Skip to main content

Apply for research funds for new knowledge about sexual harassment in working life

Today, studies on the prevention of sexual harassment in workplaces in the Nordic countries are largely lacking. Knowledge is needed about why they work or not, about who is reached and not reached through the preventive work. Today, 26 August, the second of two calls opens within the framework of a Nordic research initiative, focusing on these issues. 


In order to develop new and effective efforts to combat sexual harassment in the workplace, evidence- and research-based knowledge is essential. In light of this, the Nordic Council of Ministers has decided to support a Nordic research initiative, in co-peration between several sectors within the Nordic collaboration. Sectors involved include gender equality, culture, working life and the Nordic Committee for Children and Young People.  The research initiative consists of two open calls for proposals, both launched in 2021. 

Maria Grönroos, co-ordinator for the Nordic research initiative Photo: Ragnhild Fjellro

“Open Call 2 is aimed at researchers and working life actors in the Nordic region who intend to initiate practice-oriented research activities with high quality, in close collaboration. The projects should have a Nordic benefit by contributing with new knowledge on sexual harassment in the workplace in the Nordic region”, says Maria Grönroos, co-ordinator for the research initiative, administered by NIKK, Nordic Information on Knowledge on gender.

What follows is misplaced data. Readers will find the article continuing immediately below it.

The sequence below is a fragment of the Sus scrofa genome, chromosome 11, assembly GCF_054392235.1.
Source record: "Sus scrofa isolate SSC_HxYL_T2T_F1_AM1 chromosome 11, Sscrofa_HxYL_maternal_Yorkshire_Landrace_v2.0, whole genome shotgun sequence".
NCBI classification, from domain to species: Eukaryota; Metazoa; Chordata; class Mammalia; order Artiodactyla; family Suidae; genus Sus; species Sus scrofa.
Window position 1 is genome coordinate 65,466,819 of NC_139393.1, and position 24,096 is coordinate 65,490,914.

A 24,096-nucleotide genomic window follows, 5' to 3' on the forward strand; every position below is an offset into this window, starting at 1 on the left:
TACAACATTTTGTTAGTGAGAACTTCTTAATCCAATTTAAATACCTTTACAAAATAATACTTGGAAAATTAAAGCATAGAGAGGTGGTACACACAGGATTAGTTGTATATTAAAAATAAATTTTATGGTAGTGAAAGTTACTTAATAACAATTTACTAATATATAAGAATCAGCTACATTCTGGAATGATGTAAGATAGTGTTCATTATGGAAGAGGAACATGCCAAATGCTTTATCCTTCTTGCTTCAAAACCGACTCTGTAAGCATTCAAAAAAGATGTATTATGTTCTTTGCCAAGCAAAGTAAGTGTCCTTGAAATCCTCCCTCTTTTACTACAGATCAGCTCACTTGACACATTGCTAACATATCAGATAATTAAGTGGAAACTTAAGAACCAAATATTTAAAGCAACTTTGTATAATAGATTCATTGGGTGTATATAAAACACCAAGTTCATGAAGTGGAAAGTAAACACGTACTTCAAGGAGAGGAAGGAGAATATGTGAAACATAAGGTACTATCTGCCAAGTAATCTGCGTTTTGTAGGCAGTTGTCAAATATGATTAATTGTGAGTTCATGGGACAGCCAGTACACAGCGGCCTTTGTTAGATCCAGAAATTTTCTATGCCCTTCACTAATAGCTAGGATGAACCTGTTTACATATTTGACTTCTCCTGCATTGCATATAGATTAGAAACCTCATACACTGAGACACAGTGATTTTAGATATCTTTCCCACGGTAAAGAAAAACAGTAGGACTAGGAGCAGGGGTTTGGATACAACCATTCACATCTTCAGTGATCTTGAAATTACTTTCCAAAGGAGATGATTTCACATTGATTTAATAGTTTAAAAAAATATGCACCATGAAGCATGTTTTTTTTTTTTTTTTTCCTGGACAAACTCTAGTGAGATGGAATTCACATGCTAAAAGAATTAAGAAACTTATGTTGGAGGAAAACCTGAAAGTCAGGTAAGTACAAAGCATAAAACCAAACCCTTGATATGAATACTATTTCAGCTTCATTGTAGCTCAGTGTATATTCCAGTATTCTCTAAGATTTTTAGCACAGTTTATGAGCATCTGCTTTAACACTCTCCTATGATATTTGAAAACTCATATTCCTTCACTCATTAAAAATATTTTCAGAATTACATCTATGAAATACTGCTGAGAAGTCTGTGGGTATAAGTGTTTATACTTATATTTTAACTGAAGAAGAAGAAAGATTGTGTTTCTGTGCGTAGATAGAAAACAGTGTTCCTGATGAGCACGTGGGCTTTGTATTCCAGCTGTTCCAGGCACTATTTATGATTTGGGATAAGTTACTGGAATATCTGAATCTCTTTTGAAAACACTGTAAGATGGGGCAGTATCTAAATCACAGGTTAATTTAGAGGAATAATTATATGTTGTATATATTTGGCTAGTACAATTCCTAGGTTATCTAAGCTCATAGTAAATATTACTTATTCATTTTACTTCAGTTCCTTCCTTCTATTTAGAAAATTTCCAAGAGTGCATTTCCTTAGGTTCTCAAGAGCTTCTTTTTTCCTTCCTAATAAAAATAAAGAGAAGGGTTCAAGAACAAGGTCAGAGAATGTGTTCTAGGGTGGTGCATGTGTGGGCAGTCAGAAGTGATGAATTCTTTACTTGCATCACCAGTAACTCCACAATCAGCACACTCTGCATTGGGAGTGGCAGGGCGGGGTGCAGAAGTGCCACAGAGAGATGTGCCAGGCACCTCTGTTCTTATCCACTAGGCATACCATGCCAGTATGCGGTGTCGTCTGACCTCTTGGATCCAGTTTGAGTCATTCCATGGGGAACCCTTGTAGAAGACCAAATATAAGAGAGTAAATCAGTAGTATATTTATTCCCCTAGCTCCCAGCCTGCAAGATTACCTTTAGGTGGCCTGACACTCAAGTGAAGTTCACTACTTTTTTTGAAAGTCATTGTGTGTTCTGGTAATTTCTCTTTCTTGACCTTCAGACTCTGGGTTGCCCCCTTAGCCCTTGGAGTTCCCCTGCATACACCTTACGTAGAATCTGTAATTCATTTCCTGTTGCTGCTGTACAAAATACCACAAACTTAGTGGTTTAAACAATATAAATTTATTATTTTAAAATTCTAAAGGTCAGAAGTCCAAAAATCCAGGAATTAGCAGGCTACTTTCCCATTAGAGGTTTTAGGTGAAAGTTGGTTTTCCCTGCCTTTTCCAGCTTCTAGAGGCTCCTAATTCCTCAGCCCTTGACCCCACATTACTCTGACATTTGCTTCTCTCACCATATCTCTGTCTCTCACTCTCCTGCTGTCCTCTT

Industry-specific or industry comparative approach  

Industries face in part different, and in part, similar challenges. There is therefore potential for synergies if local analyses are also tied to more generic knowledge about sexual harassment and interventions, and if co-operation between industries occurs. Comparisons between different industries could provide a clear understanding of industry-specific and cross-industry challenges and opportunities.  The applications should be based on partnership between at least three Nordic countries/areas of the Nordic region.  

 
Interdisciplinarity, intersectionality and defining concepts  

Sexual harassment in the workplace touches on many areas of knowledge – from work sciences research to research on health, organisations, power, violence, etc. For sustainable and robust knowledge, proposals are encouraged to include interdisciplinary approaches to their projects.   

Intersectional approaches where aspects of a person’s social and political identities combine to create different discrimination modes and privilege are relevant to managing sexual harassment at work.  

“International research shows that people belonging to minority groups, or at risk of harassing due to attributes such as age, disability or sexuality, also have greater risk of being sexually harassed. Proposals are encouraged to address the diversified and complex reality in working life to contribute to well-targeted and effective prevention and new intervention methods”, says Maria Grönroos.